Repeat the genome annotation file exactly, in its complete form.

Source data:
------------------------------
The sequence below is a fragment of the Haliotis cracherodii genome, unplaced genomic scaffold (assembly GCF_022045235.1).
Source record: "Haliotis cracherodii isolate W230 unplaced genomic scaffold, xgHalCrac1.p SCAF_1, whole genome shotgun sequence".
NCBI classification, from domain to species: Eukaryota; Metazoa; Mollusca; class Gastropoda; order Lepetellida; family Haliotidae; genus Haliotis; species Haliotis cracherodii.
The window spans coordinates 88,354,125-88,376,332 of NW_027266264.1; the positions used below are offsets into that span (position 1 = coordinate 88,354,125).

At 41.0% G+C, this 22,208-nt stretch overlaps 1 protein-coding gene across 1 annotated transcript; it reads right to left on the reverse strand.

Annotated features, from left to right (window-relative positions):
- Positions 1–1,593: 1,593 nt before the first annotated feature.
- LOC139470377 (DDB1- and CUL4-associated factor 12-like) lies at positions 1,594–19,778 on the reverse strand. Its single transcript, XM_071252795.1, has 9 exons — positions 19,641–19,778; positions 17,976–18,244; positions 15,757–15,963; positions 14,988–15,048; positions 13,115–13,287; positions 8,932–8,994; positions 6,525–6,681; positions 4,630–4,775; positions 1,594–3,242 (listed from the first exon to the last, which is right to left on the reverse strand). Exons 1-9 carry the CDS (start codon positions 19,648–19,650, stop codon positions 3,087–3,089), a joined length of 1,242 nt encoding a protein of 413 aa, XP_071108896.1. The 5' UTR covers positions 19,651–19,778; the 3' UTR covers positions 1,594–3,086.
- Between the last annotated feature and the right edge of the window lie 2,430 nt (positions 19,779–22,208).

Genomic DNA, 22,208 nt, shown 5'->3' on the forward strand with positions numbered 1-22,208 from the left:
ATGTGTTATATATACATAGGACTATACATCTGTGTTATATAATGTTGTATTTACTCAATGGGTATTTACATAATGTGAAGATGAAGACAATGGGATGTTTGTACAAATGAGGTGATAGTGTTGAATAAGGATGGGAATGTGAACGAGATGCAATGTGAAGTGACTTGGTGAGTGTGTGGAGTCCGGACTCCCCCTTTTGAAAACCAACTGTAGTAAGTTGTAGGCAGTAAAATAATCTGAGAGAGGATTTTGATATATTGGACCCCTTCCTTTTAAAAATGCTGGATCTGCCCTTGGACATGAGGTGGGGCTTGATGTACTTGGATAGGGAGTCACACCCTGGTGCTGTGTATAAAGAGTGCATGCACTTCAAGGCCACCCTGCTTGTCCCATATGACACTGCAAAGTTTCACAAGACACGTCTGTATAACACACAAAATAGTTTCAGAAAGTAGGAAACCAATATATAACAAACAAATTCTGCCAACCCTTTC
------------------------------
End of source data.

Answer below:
The sequence below is a fragment of the Haliotis cracherodii genome, unplaced genomic scaffold (assembly GCF_022045235.1).
Source record: "Haliotis cracherodii isolate W230 unplaced genomic scaffold, xgHalCrac1.p SCAF_1, whole genome shotgun sequence".
NCBI classification, from domain to species: Eukaryota; Metazoa; Mollusca; class Gastropoda; order Lepetellida; family Haliotidae; genus Haliotis; species Haliotis cracherodii.
The window spans coordinates 88,354,125-88,376,332 of NW_027266264.1; the positions used below are offsets into that span (position 1 = coordinate 88,354,125).

At 41.0% G+C, this 22,208-nt stretch overlaps 1 protein-coding gene across 1 annotated transcript; it reads right to left on the reverse strand.

Annotated features, from left to right (window-relative positions):
- Positions 1–1,593: 1,593 nt before the first annotated feature.
- LOC139470377 (DDB1- and CUL4-associated factor 12-like) lies at positions 1,594–19,778 on the reverse strand. Its single transcript, XM_071252795.1, has 9 exons — positions 19,641–19,778; positions 17,976–18,244; positions 15,757–15,963; positions 14,988–15,048; positions 13,115–13,287; positions 8,932–8,994; positions 6,525–6,681; positions 4,630–4,775; positions 1,594–3,242 (listed from the first exon to the last, which is right to left on the reverse strand). Exons 1-9 carry the CDS (start codon positions 19,648–19,650, stop codon positions 3,087–3,089), a joined length of 1,242 nt encoding a protein of 413 aa, XP_071108896.1. The 5' UTR covers positions 19,651–19,778; the 3' UTR covers positions 1,594–3,086.
- Between the last annotated feature and the right edge of the window lie 2,430 nt (positions 19,779–22,208).

Genomic DNA, 22,208 nt, shown 5'->3' on the forward strand with positions numbered 1-22,208 from the left:
ATGTGTTATATATACATAGGACTATACATCTGTGTTATATAATGTTGTATTTACTCAATGGGTATTTACATAATGTGAAGATGAAGACAATGGGATGTTTGTACAAATGAGGTGATAGTGTTGAATAAGGATGGGAATGTGAACGAGATGCAATGTGAAGTGACTTGGTGAGTGTGTGGAGTCCGGACTCCCCCTTTTGAAAACCAACTGTAGTAAGTTGTAGGCAGTAAAATAATCTGAGAGAGGATTTTGATATATTGGACCCCTTCCTTTTAAAAATGCTGGATCTGCCCTTGGACATGAGGTGGGGCTTGATGTACTTGGATAGGGAGTCACACCCTGGTGCTGTGTATAAAGAGTGCATGCACTTCAAGGCCACCCTGCTTGTCCCATATGACACTGCAAAGTTTCACAAGACACGTCTGTATAACACACAAAATAGTTTCAGAAAGTAGGAAACCAATATATAACAAACAAATTCTGCCAACCCTTTC